<p class="p1"><strong>What does VFILES represent to you?<br /></strong>It&rsquo;s a platform for young designers who present themselves to a really big audience at a stage that they wouldn&rsquo;t be able to usually, so that&rsquo;s amazing.&nbsp;</p>

    Photo courtesy of VFILES.

    Ottolinger
    Christa Bösch and Cosima Gadient set fire to their new collection. Literally. Every piece that walked down the runway was destroyed in some fashion—be it burned, distressed stitching or both. It pushed the boundaries of what glamour is. In a way, that gives each piece a life of its own. How they wear with time is a performance in and of itself.

    If you could describe your collection in one sentence, what would it be? 
    Modern couture.

    Okay, and if you could put an emoji to it?
    The dragon because it’s burning and burned.

    Why burning?
    We like trying fabrics in a new way. 

    It’s almost like you want to set the world on fire. 
    [Laughs] yeah. 

    Why did you get into design in the first place?
    We were studying together and shortly after we teamed up and tried to do something together. It’s cool.

    How do you both influence one another? 
    It’s all stuff we would actually wear. It’s always thinking, "what are you wearing?" That’s the whole discussion. It’s always like, when she says "no," I’m like “Oh, we have to? How do we make it better?” So that’s how we influence each other.

    What does VFILES represent to you?
    It’s a platform for young designers who present themselves to a really big audience at a stage that they wouldn’t be able to usually, so that’s amazing. 

    <p class="p1"><span style="background-color: #ffff00;"><strong><span style="background-color: #ffffff;">Hardeman</span><br /></strong></span>Perhaps the most unexpected joy at VFILES&rsquo; show came with Sophie Hardeman&rsquo;s collection. The Amsterdam-based designer deconstructed denim designs into truly gender-fluid pieces. There were cutouts in revealing places, a dress meant to be worn above the head, and dogs. On top of that, her models didn&rsquo;t just walk, they danced, strutted, and owned their moment. It was infectious fun.</p>
<p class="p2"><strong>Why did you get into design?<br /></strong>Fashion interests me because it&rsquo;s a language many refer to as an art everyone can read. It&rsquo;s 3D, it&rsquo;s performance. That&rsquo;s why I use denim because it relates to everyone. Everybody has jeans in their closet, so when I take that apart, it&rsquo;s like a story or a reference that everyone who has jeans their closet can relate to.&nbsp;</p>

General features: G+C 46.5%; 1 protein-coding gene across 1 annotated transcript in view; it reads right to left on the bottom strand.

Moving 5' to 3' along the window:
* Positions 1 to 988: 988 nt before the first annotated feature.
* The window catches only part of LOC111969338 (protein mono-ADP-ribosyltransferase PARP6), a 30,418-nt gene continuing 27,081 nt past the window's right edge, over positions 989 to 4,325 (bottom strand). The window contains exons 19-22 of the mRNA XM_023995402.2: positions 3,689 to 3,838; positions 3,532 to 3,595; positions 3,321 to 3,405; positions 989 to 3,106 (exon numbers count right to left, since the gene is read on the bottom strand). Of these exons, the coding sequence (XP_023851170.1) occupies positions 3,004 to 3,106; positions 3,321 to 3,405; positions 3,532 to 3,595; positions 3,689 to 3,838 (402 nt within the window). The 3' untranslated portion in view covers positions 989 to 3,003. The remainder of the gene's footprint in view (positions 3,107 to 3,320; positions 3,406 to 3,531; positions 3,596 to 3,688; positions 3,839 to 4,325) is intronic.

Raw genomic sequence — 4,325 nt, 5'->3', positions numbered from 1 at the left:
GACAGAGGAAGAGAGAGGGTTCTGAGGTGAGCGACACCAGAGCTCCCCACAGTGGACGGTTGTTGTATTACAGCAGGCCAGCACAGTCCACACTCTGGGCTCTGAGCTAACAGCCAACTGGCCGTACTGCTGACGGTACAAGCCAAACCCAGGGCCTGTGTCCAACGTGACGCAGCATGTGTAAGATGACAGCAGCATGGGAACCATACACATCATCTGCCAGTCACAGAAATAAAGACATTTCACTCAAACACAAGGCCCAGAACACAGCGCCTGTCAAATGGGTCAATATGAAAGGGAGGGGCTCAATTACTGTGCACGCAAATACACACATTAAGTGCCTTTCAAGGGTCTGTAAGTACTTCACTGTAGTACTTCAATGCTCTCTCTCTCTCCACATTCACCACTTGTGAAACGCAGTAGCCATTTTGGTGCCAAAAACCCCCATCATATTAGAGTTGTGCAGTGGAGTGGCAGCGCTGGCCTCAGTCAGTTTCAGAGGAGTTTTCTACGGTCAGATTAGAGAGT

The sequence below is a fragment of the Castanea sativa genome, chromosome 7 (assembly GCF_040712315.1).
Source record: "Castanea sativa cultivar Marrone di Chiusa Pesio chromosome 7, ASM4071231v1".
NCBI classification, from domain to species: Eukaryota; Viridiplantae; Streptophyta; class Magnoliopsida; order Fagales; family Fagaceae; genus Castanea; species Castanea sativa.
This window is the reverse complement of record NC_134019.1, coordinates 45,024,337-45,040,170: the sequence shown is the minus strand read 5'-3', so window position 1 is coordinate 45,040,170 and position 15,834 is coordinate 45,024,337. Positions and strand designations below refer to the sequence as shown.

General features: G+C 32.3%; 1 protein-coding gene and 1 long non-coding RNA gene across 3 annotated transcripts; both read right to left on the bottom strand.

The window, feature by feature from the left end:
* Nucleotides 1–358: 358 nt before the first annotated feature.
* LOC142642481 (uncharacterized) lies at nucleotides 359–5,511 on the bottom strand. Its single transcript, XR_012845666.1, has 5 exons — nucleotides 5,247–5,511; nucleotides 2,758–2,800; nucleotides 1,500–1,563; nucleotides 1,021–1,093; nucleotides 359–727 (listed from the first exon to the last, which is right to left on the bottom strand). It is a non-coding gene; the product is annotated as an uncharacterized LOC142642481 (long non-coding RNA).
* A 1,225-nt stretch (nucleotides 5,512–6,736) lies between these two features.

<p class="p1"><strong>Who or what most inspires you?<br /></strong>Well, the concept of my collection is to destruct normality or the boredom; that we&rsquo;re all trying to be this certain somebody; that we&rsquo;re all trying to be normal. When actually, we should enhance the things society doesn&rsquo;t want to. That&rsquo;s more exciting, the things that don&rsquo;t really fit. Some of my pieces literally don&rsquo;t fit. That&rsquo;s the design to it, to enhance the discomfort.&nbsp;</p>
<p class="p1"><strong>If you could describe your collection in emojis, what would it be?&nbsp;<br /></strong>What are those? Oh! I&rsquo;m really lazy, I just got an iPhone and I always just swipe all the recent ones, so I&rsquo;m quite ready to answer that!&nbsp;</p>
<p class="p1"><strong>How does VFILES inspire you?<br /></strong>What I love about VFILES is that it&rsquo;s a beautiful, democratic platform that&rsquo;s governed by ourselves. I don&rsquo;t know many other places where that happens. It&rsquo;s working, too!</p>
<p class="p1"><strong>When you were designing, who were you thinking of?<br /></strong>I try to make stuff for everyone. It&rsquo;s all different sizes and on all different kinds of models. I&rsquo;m sure, in the end, not everyone will walk away from the show ready to wear it, but I hope to touch everyone a little bit.&nbsp;</p>

    Photo courtesy of VFILES.

    Hardeman
    Perhaps the most unexpected joy at VFILES’ show came with Sophie Hardeman’s collection. The Amsterdam-based designer deconstructed denim designs into truly gender-fluid pieces. There were cutouts in revealing places, a dress meant to be worn above the head, and dogs. On top of that, her models didn’t just walk, they danced, strutted, and owned their moment. It was infectious fun.

    Why did you get into design?
    Fashion interests me because it’s a language many refer to as an art everyone can read. It’s 3D, it’s performance. That’s why I use denim because it relates to everyone. Everybody has jeans in their closet, so when I take that apart, it’s like a story or a reference that everyone who has jeans their closet can relate to. 

    Who or what most inspires you?
    Well, the concept of my collection is to destruct normality or the boredom; that we’re all trying to be this certain somebody; that we’re all trying to be normal. When actually, we should enhance the things society doesn’t want to. That’s more exciting, the things that don’t really fit. Some of my pieces literally don’t fit. That’s the design to it, to enhance the discomfort. 

    If you could describe your collection in emojis, what would it be? 
    What are those? Oh! I’m really lazy, I just got an iPhone and I always just swipe all the recent ones, so I’m quite ready to answer that! 

    How does VFILES inspire you?
    What I love about VFILES is that it’s a beautiful, democratic platform that’s governed by ourselves. I don’t know many other places where that happens. It’s working, too!

    When you were designing, who were you thinking of?
    I try to make stuff for everyone. It’s all different sizes and on all different kinds of models. I’m sure, in the end, not everyone will walk away from the show ready to wear it, but I hope to touch everyone a little bit. 

    Tags: fashion, nyfw